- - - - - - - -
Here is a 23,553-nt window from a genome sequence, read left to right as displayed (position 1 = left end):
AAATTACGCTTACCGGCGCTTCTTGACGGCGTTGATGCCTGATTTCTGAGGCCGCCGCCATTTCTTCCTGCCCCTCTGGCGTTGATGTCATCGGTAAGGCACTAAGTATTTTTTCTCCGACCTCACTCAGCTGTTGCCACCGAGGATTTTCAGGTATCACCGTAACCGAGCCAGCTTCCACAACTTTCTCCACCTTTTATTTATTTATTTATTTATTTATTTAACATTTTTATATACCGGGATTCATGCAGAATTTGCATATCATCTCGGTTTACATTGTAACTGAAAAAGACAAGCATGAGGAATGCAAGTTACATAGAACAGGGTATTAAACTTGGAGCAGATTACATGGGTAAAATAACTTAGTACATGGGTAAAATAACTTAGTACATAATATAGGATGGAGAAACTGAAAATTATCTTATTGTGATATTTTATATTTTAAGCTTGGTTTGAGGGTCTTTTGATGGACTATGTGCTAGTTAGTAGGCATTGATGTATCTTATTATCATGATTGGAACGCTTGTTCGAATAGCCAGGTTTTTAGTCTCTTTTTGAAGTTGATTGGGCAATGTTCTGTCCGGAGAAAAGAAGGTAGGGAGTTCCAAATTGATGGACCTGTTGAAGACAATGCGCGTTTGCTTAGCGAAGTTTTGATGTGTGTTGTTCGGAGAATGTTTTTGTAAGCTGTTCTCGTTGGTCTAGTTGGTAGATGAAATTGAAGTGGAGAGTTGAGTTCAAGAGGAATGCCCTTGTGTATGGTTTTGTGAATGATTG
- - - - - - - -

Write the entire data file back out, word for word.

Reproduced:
Here is a 23,553-nt window from a genome sequence, read left to right as displayed (position 1 = left end):
AAATTACGCTTACCGGCGCTTCTTGACGGCGTTGATGCCTGATTTCTGAGGCCGCCGCCATTTCTTCCTGCCCCTCTGGCGTTGATGTCATCGGTAAGGCACTAAGTATTTTTTCTCCGACCTCACTCAGCTGTTGCCACCGAGGATTTTCAGGTATCACCGTAACCGAGCCAGCTTCCACAACTTTCTCCACCTTTTATTTATTTATTTATTTATTTATTTAACATTTTTATATACCGGGATTCATGCAGAATTTGCATATCATCTCGGTTTACATTGTAACTGAAAAAGACAAGCATGAGGAATGCAAGTTACATAGAACAGGGTATTAAACTTGGAGCAGATTACATGGGTAAAATAACTTAGTACATGGGTAAAATAACTTAGTACATAATATAGGATGGAGAAACTGAAAATTATCTTATTGTGATATTTTATATTTTAAGCTTGGTTTGAGGGTCTTTTGATGGACTATGTGCTAGTTAGTAGGCATTGATGTATCTTATTATCATGATTGGAACGCTTGTTCGAATAGCCAGGTTTTTAGTCTCTTTTTGAAGTTGATTGGGCAATGTTCTGTCCGGAGAAAAGAAGGTAGGGAGTTCCAAATTGATGGACCTGTTGAAGACAATGCGCGTTTGCTTAGCGAAGTTTTGATGTGTGTTGTTCGGAGAATGTTTTTGTAAGCTGTTCTCGTTGGTCTAGTTGGTAGATGAAATTGAAGTGGAGAGTTGAGTTCAAGAGGAATGCCCTTGTGTATGGTTTTGTGAATGATTG